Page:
It's All About Putting on Appearances for 'Superman #1'

Charles Moss

It’s ironic that in Superman #1 a main character who, for decades, has struggled with ways to stay relevant and fresh to younger audiences, is the one who resents it the most.

Superman #1

Publisher: DC
Length: 22 pages
Writer: George Perez, Jesus Merino
Price: $2.99
Publication Date: 2011-09

In the first few pages of George Perez’s and Jesus Merino’s Superman #1, the Daily Planet newspaper building is demolished, making way for a new and sleeker structure in which to house the most famous fictional newspaper in the world.

The demolition of the old, brownstone skyscraper, which, according to the comic, was built in the late 1800s, is the backdrop for the first story in DC’s newly relaunched Superman comic. The demise of the old Daily Planet and the rise of the new Daily Planet, which is part of a much bigger, international conglomerate called Galaxy Communications, is a symbol of change. Out with the old and in with the new.

Morgan Edge, a super-villain created by Jack Kirby in 1970, has become the new owner of the Daily Planet, though, in this incarnation, it’s yet to be determined how much of a super-villain he’ll be. Right now, the man’s got big plans. Along with the shiny, new, state-of-the-art digs for the Planet, he’s transformed the Daily Planet into the Planet Global Network. It’s not just a newspaper anymore, folks. Because even in comicbook land (at least in the DC Universe), the newspaper industry, much like in real life, is waning, struggling to stay relevant in the age of digital everything. Lois Lane is no longer an intrepid reporter for the newspaper, but the Executive Producer of the network’s Nightly News Division as well as Executive Vice-President of New Media.

All of Metropolis seems to be very excited about these new changes to the Planet. Even Perry White is on board, though he still concedes that print has its place in the world, an ongoing argument by those in the industry. It seems the only person who isn’t optimistic about change is Clark Kent, who, by his own choice, remains a reporter for the newspaper. And, by default, neither does Superman, who is seen hovering angrily nearby, watching the dinosaur-of-a-building that was crash to the ground by way of wrecking ball.

It’s ironic, then, that the main character who, for decades, has struggled with ways to stay relevant and fresh to younger, more modern audiences, is the one who resents it the most.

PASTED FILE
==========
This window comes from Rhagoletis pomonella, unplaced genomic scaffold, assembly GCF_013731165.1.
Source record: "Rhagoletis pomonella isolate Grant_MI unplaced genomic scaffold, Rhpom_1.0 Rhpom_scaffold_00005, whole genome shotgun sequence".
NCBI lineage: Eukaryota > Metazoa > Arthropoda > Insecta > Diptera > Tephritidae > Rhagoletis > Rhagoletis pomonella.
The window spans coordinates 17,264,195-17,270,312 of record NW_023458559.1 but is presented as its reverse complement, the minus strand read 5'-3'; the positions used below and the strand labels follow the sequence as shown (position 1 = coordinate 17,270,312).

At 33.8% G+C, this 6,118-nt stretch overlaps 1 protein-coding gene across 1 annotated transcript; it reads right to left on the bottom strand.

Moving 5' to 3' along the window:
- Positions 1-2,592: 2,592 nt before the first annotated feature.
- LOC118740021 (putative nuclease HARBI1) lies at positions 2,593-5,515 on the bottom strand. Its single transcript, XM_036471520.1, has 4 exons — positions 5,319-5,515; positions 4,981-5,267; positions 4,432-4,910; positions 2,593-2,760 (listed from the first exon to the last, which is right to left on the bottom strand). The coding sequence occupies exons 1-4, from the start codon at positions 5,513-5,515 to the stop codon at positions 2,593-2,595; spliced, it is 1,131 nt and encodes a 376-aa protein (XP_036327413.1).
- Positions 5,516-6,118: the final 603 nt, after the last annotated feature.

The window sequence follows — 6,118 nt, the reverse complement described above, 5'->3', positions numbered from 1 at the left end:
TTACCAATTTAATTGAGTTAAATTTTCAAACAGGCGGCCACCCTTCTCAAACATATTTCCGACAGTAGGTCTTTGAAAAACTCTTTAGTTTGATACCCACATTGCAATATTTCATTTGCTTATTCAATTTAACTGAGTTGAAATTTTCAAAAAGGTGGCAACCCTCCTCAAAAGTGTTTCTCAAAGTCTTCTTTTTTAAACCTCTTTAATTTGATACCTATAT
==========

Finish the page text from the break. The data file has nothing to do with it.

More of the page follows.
Kent accuses Edge (in an argument with Lane), of fraudulent and illegal activities such as wiretapping, extortion and lying, accusations that parallel real-world media mogul Rupert Murdoch. Lane defends him and thus, a divide between the two is forged. It doesn’t help matters that Clark eventually discovers that Lois is sleeping with someone else; because as of this issue, Clark and Lois were never married. Actually, they’re not even dating, though it’s pretty evident that Clark is back to fawning over her, which will make for a potentially interesting love triangle and help bring the spice back to the two star-crossed lovers’ relationship.

While Edge and even Lois represent the present and very real near-future of the newspaper industry, of change and modernization, Clark/Superman represents the older, how-it-used-to-be traditions of an ever-changing industry. And, not just newspapers but the comicbook industry, and publishing as a whole.

When it comes to fashion, however, Superman is all about change. He no longer sports the red underpants on the outside of his costume. There was a time and a place for that kind of thing, and that time has passed. And instead of stretchy, Spandex material, he seems to be wearing a reinforced, light, armor-like suit. In addition, Superman’s belt has changed from yellow to red. He also sports a mock turtleneck, which baffles me because the intent, at least I thought, was to make the costume more modern and serious. So, why then, the flashback to the 90s?

As far as the villain goes, the stuff about old media vs. new media and the conflict going on with Clark regarding change was much more interesting to me than the generic fire creature that Superman battles toward the end of the story. From that point on, it was more or less back to business for Superman. Same cliché, jokey smack talk and not enough let’s-get-down-to-business. Which is one of the problems that fans (and non-fans) of the character complain about most. There just doesn’t seem to be enough of an edge to the character yet. Hopefully, that’ll change.

And for those of you worried about Jimmy Olsen, don’t worry. He’s still a photographer but his new haircut makes him look a lot like Justin Bieber, which just goes to prove that change can be good, but in some cases, it can be really, really bad.


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